A Cradle to Gate Approach for Life-Cycle-Assessment of Blisk Manufacturing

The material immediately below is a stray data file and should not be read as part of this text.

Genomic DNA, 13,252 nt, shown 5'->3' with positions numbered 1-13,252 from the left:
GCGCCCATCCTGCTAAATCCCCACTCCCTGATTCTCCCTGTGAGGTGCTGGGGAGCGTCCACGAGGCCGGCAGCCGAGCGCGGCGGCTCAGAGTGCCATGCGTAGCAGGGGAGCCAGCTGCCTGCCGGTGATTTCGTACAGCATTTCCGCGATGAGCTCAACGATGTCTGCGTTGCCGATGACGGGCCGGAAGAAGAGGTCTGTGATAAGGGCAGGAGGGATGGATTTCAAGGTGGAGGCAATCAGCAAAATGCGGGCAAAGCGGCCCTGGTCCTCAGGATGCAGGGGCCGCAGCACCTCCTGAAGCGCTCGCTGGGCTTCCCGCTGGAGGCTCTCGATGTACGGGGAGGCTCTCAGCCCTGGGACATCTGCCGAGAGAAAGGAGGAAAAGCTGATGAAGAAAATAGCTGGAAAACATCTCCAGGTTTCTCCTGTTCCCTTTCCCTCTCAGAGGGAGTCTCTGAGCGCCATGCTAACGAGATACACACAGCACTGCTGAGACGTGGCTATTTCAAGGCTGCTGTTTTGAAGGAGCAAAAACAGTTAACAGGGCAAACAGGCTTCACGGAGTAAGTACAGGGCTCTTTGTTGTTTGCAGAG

The aviation industry has been growing continuously over the past decades. Despite the current Covid-19 crisis, this trend is likely to resume in the near future. On an international level, initiatives like the Green Recovery Plan promoted by the European Union set the basis towards a more environmentally friendly future approach for the aero-industry. The increasing air traffic and the focus on a more sustainable industry as a whole lead to an extensive need for a more balanced assessment of a products life cycle especially on an ecological level. Blisks (or IBRs) remain a central component of every current and very possible every future aero engine configuration. Their advantages during operation compared to conventional compressor rotors are met with a considerably complex manufacturing and production process. In the high-pressure compressor segment of an engine, the material selection is limited to Titanium alloys such as Ti6Al4V and heat-resistant Nickel-alloys such as Inconel718. The corresponding process chains consist of numerous different process steps starting with the initial raw material extraction and ending with the quality assurance (cradle to gate). Especially the central milling process requires a highly qualified process design to ensure a part of sufficient quality. Life-Cycle-Assessments enable an investigation of a products overall environmental impact and ecological footprint throughout its distinct life-cycle. Formal LCAs are generally divided by international standards into four separate steps of analysis: the goal and scope definition, the acquisition of Life Cycle-Inventory, the Life-Cycle-Impact-Assessment and the interpretation. This content of this paper focuses on a general approach for Life-Cycle-Assessment for Blisk manufacturing. Firstly, the goal and scope is set by presenting three separate process chain scenarios for Blisk manufacturing, which mainly differ in terms of raw material selection and individual process selections for blade manufacturing. Secondly, the LCI data (Life-Cycle Inventory) acquisition is illustrated by defining all significant in- and outputs of each individual process step. Thirdly, the approach of a Life-Cycle-Impact-Assessment is presented by introducing the modelling approach in an LCA-software environment. Fourthly, an outlook and discussion on relevant impact-indicators for a subsequent interpretation of future results are conducted.